Judith Butler, as mentioned above, has done much research and writing on performance theory, and has focused much of this work on gender performativity. Butler sees gender as an act that has been rehearsed, much like a script, and we, as the actors make this script a reality over and over again by performing these actions. “For Butler, the distinction between the personal and the political or between private and public is itself a fiction designed to support an oppressive status quo: our most personal acts are, in fact, continually being scripted by hegemonic social conventions and ideologies.” (Felluga, 2006) Butler sees gender not as an expression of what one is, rather as something that one does. According to Butler’s theory, homosexuality and heterosexuality are not fixed categories. A person is merely in a condition of “doing straightness” or “doing queerness”. (Lloyd, 1999)

Theoretical criticisms

There are several criticisms that have been raised against Butler's concept of performativity. The first is that the theory is individual in nature and doesn’t take other factors into consideration. These factors include the space within which the performance occurs, the others involved and how they might see or interpret what they witness. Also, the unplanned effects of the performance act are overlooked and the contingencies are not taken into consideration. (Lloyd, 1999)

Another criticism is that Butler is not clear about the concept of subject. It has been said that in her writings, sometimes the subject only exists tentatively, sometimes they possess a “real” existence and other times are socially active. Also, some observe that the theory might be better suited to literary analysis as opposed to social theory. (Brickell, 2005)

Others criticize Judith Butler for taking ethnomethodological and symbolic interactionist sociological analyses of gender and merely reinventing them in the concept of performativity (Dunn 1997; Green 2007). For example, Green (2007) argues that the work of Kessler and McKenna (1978) and West and Zimmerman (1987) builds directly from Garfinkel (1967) and Goffman (1959) to deconstruct gender into moments of attribution and iteration in a continual social process of "doing" masculinity and femininity in the performative interval. These latter works are premised on the notion that gender does not precede but, rather, follows from practice, instantiated in micro-interaction.


  • Austin, John L. 1962. How to Do Things with Words, Oxford: Clarendon Press.
  • Austin, John L. 1970. "Performative Utterances" in "Philosophical Papers", 233-52. London: Oxford University Press.
  • Barad, Karen. 2003. "Posthumanist Performativity: Toward and Understanding of How Matter Comes to Matter." Signs: Journal of Women in Culture and Society. Vol. 28 No. 3. pp. 801-831.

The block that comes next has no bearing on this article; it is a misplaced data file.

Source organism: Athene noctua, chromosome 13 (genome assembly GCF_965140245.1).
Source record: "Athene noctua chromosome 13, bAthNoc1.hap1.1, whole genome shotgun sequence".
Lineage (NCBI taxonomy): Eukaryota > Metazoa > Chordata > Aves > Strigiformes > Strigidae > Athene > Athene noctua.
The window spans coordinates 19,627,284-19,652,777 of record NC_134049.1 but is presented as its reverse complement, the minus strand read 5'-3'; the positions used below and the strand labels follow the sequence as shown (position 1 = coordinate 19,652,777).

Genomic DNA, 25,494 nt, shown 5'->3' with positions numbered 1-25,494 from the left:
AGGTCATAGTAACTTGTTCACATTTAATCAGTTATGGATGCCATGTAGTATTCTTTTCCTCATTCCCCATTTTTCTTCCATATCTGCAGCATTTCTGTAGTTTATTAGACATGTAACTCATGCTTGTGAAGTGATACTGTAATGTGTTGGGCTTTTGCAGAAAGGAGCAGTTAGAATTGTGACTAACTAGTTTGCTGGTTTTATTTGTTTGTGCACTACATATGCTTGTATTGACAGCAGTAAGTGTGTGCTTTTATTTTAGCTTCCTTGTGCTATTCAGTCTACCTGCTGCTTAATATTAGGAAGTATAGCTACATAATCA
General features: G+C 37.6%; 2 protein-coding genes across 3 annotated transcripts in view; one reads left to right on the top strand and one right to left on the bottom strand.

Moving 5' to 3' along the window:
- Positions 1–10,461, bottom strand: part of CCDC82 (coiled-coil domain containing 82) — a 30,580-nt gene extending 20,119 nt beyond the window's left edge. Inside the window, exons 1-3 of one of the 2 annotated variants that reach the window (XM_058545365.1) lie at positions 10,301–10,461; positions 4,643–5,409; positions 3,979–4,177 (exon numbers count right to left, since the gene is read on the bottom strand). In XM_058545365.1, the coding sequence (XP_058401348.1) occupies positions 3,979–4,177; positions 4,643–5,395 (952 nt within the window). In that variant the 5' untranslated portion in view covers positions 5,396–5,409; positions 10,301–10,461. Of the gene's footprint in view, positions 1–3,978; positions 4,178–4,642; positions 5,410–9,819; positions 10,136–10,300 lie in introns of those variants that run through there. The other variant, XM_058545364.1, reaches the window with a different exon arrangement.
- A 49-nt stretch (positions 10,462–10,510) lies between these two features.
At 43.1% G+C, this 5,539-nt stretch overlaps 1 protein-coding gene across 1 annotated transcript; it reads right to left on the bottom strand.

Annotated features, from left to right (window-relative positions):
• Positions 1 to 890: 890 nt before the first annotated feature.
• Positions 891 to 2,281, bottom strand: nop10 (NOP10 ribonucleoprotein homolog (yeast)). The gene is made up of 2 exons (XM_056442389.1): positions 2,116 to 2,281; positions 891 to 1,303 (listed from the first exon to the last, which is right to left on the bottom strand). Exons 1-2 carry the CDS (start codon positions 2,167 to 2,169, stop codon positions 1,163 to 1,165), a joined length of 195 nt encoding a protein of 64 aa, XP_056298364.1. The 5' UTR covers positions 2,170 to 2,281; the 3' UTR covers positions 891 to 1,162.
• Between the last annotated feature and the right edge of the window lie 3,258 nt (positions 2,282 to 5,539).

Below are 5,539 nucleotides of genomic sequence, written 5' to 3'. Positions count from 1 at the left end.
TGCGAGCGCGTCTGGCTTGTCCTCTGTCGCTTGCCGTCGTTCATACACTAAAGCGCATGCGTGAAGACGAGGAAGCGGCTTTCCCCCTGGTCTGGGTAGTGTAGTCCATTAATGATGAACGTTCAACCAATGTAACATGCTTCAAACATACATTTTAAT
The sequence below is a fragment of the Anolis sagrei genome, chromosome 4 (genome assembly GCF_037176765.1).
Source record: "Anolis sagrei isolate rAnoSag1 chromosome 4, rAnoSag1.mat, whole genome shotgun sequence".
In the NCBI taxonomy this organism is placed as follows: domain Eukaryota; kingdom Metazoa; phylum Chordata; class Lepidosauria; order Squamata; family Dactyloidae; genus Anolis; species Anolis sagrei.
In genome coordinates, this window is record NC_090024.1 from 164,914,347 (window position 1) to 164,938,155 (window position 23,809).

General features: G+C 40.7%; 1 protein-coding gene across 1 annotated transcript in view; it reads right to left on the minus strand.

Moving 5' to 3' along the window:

• Brickell, Chris. 2005. "Masculinities, Performativity, and Subversion: A Sociological Reappraisal", Men and Masculinities, 8(1), 24-43.
  • Butler, Judith 1993. Bodies that Matter. On the Discursive Limits of Sex, London: Routledge.
  • Butler, Judith 1997. Excitable Speech: A Politics of the Performative, London: Routledge.
  • Butler, Judith 2000. "Critically Queer", in Identity: A Reader. London: Sage Publications
  • Callon, Michel 1998. "Introduction: the Embeddedness of Economic Markets in Economics", in M. Callon (ed.) The Laws of the Markets. Oxford: Blackwell.
  • Dunn, R.G. 1997. “Self, Identity and Difference: Mead and the Poststructuralists,” Sociological Quarterly, 38, 4:687-705.
  • Felluga, Dino. "Modules on Butler". Retrieved on 10/30/06 from
  • Garfinkel, Harold. 1967. Studies in Ethnomethodology. Englewood Cliffs, NJ: Prentice Hall.
  • Goffman, Erving. 1959. The Presentation of Self in Everyday Life. Garden City, NY: Anchor
  • Green, Adam Isaiah. 2007. “Queer Theory and Sociology: Locating the Subject and the Self in Sexuality Studies”, Sociological Theory, 25, 1:26-45.
  • Hall, Stuart 2000. "Who Needs Identity?", in Identity: A Reader. London: Sage Publications.
  • Kessler, Suzanne and Wendy McKenna. 1978. Gender: An Ethnomethodological Approach. Chicago: University of Chicago Press.
  • Lloyd, Moya 1999. "Performativity, Parody, Politics", Theory, Culture & Society, 16(2), 195-213.
  • Oliver, Kelly 2003. "What Is Transformative about the Performative? From Repetition to Working Through" in Ann Cahill and Jennifer Hansen, eds., Continental Feminism Reader.
  • Pickering, Andrew 1995. The mangle of Practice: Time, Agency and Science. Chicago: University of Chicago Press.
  • Searle, J 1969. "Speech Acts: An Essay in the Philosophy of Language". Cambridge: Cambridge University Press.
  • West, Candace and Don Zimmerman. 1987. “Doing Gender”, Gender and Society, 1, 2: 121-151